A European culinary favorite, Stinging Nettles spinach-like greens are remarkably nutritious. One cup of Nettle is abundant in calcium, iron and zinc, and contains ample amounts of magnesium, copper, selenium and potassium plus vitamins A and C.
Posts about herbs & botanicals:
Devil's Claw is indigenous to southern Africa where, for thousands of years, tribes prepared the herb as an internal remedy for
By Gene Bruno, MS, MHS – Dean of Academics, Huntington College of Health Sciences
Free radicals are extremely unstable substances which, in the presence of oxygen, will turn a shiny metal wrench into an ugly rusted wrench very quickly. Our bodies don't, of course, rust. In humans, however, free radicals cause irreparable oxidative damage to cells and the protective membrane linings that surround cells. This, in turn, can cause accelerated wear and tear that may lead to premature aging, lowered immune resistance, and even cancer and heart disease. Some common sources of free radicals are smoking, consumption of fats, inhalation of carbon monoxide and other environmental pollutants, chemical additives in foods such as nitrites and nitrates, overexposure to the sun and other sources of radiation.
Constipation and improper elimination seem to be at an all-time high in many societies today. As a result, people looking for natural solutions may turn to ongoing magnesium supplementation; foods known to move the bowels, such as prunes; and herbs, such as cascara and senna. There are some potential harmful effects of using cascara and senna on an ongoing basis, as they do not address the cause of constipation. Considered "natural laxatives," they can create dependence and disrupt peristalsis (the natural contractions of the bowel).
In the last 20 years Americans have been consuming more milk and taking more calcium supplements than ever before, yet the rates of the bone crippling disease osteoporosis is rising. More than 10 millions women are diagnosed with osteoporosis. And another 34 million is believed to have “pre-osteoporosis” (osteopenia). Osteoporosis is disease progressive in nature where the bones become weaker and weaker, which makes the individual afflicted with the disease extremely susceptible to bone, fractures and changes in their posture. As derived from Latin, osteoporosis literally means “porous bones” (Balch, 2006, p. 605).
Echinacea and Goldenseal are a very popular combination of herbs which can be found in dozens of brands of dietary supplements. What these two herbs have in common is that they are effective at supporting and promoting short-term immune functions.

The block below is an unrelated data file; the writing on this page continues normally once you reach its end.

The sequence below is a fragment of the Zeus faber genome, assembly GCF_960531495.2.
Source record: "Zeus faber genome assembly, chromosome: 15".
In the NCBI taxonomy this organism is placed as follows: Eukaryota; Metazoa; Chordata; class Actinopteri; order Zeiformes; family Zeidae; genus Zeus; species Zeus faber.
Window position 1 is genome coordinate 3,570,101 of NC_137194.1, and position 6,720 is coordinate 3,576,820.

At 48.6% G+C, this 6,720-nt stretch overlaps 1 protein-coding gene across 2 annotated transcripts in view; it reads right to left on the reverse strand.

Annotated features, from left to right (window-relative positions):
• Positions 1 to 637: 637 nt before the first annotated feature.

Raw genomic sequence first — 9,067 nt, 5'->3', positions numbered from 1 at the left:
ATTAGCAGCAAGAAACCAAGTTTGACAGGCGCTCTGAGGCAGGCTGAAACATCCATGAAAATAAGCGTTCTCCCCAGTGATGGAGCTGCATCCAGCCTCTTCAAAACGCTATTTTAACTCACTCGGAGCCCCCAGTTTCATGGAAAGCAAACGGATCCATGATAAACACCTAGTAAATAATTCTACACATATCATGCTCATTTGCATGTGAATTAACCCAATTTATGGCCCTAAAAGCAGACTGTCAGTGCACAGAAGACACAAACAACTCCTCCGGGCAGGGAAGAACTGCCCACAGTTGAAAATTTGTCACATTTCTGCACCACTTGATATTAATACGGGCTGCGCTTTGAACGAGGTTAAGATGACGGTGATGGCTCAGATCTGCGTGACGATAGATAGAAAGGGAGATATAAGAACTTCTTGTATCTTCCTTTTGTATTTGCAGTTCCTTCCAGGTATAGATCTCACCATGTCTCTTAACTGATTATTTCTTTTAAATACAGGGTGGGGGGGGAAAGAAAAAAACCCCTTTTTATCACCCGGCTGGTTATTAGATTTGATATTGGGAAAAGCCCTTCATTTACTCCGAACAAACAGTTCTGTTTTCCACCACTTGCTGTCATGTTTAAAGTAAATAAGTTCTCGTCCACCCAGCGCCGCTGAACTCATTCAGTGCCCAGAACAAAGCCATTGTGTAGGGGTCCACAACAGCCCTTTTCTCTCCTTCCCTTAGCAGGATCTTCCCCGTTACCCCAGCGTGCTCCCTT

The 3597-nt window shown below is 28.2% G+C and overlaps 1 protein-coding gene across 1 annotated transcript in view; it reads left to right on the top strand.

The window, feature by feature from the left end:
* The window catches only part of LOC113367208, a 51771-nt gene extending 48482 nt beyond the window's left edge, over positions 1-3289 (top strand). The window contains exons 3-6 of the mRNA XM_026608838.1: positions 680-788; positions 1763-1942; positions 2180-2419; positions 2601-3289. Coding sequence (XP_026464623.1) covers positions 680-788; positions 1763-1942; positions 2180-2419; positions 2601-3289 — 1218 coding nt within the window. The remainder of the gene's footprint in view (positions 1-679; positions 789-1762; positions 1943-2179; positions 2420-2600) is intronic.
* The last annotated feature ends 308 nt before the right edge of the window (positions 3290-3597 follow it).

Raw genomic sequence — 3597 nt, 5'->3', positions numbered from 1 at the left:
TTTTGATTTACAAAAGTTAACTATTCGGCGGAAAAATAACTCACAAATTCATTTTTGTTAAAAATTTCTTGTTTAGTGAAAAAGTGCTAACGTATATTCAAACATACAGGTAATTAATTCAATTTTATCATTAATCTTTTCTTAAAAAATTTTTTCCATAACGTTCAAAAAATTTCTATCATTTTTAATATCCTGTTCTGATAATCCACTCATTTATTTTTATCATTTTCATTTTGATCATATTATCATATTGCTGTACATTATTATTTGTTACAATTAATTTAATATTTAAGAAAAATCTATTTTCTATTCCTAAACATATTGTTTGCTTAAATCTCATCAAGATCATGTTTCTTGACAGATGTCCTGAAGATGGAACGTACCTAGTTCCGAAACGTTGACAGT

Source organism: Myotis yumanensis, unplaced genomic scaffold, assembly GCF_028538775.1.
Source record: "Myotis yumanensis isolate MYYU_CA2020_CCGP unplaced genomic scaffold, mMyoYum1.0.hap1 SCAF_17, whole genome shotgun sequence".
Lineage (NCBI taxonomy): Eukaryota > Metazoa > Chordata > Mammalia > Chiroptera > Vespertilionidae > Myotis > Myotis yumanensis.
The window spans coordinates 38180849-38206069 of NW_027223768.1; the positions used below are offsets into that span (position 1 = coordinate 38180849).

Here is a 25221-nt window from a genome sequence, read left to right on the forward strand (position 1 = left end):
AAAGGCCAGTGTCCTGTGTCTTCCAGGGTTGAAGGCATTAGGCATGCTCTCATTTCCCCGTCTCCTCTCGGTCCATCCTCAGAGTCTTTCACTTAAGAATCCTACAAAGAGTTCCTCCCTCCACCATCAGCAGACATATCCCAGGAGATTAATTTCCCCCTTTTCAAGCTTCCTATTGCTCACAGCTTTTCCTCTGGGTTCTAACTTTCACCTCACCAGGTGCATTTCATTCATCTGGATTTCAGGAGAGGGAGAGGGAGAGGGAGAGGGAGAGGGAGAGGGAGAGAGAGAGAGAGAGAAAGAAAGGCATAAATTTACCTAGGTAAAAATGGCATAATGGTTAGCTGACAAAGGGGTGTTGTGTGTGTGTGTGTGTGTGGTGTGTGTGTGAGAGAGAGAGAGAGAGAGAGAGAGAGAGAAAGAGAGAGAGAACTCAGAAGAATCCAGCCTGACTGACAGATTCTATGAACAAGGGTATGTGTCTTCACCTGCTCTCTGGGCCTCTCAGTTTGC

Centuries ago, Native Americans collected the root of the Purple Coneflower, Echinacea. Several species of Echinacea were collected and cherished by at least 14 tribes. This herb was a favorite folk medicine wherever it grew. Currently, Echinacea has been the subject of more than 350 scientific studies. In laboratory testing, Echinacea increases the immune system’s function in a few ways. Consequently, Echinacea may have applications for certain types of infections.
Power Up Your Gut with Fermented Foods
Fermented foods may be setting trends on The Huffington Post, but these nutrient-potent foods have been around for thousands of years in Japanese, Chinese, Indian, and German cultures. For people living without modern medicine and refrigeration, fermentation was a simple means of food preservation and a way to imbue foods with the health-enhancing properties of the live bacteria the gut needs to stay in balance. Fermented foods are a potent source of probiotics, which research has shown are essential to powering up the mucosal immune system in your digestive tract and producing antibodies to pathogens. Both are key to helping you maintain vibrant health.
What Your Bowel Movements Reveal about Your Health
Unless you're the parent of a toddler who has just mastered "going potty," poop is probably not a hot topic in your household. But the composition of what you deposit into the toilet has important implications for health. Did you know the features of fecal matter--such as the size, color, shape, odor, and consistency indicate how well the gastrointestinal (GI) tract is functioning? Those same features also provide clues about how your body is (or isn't) faring against threats of infection and more serious diseases like celiac disease, hepatitis, urinary tract infections, malabsorption disorders, inflammatory bowel disease, pancreatitis, and cancer.
Promoting a Strong, Healthy Immune System
By Gene Bruno, MS, MHS
Are you frequently the victim of the common cold or the flu? If so, you’re not alone. Each year there are one billion cases of the common cold in the United States,1 and each year 5 to 20 percent of the population is infected with the flu.2 Oh well, that’s life. Nothing much you can do about it, right? In fact, there is a great deal you can do about it if you focus on promoting a strong, healthy immune system. In part, this can be achieved through the use of specific nutraceuticals. This article will address those nutraceuticals.
Parsley (Petroselinum crispum) - More than Just a Garnish
Often thought of only as garnish for a pretty plate, parsley is a delicious, vibrant green herb with many culinary uses and health benefits. The seed, leaf, and root all can be used in preparation of foods, teas, and medicines. It is widely used in Mediterranean and Eastern European cuisine.
A member of the celery family, parsley is a biennial plant that contains two types of unusual components that provide unique health benefits: volatile oils and flavonoids. The active mechanisms of the volatile oil components qualify parsley as a “chemoprotective” food, which means it can help neutralize certain carcinogens such as those found in cigarette smoke. Flavonoids have been shown to function in the body as antioxidants, which can prevent oxygen damage to cells.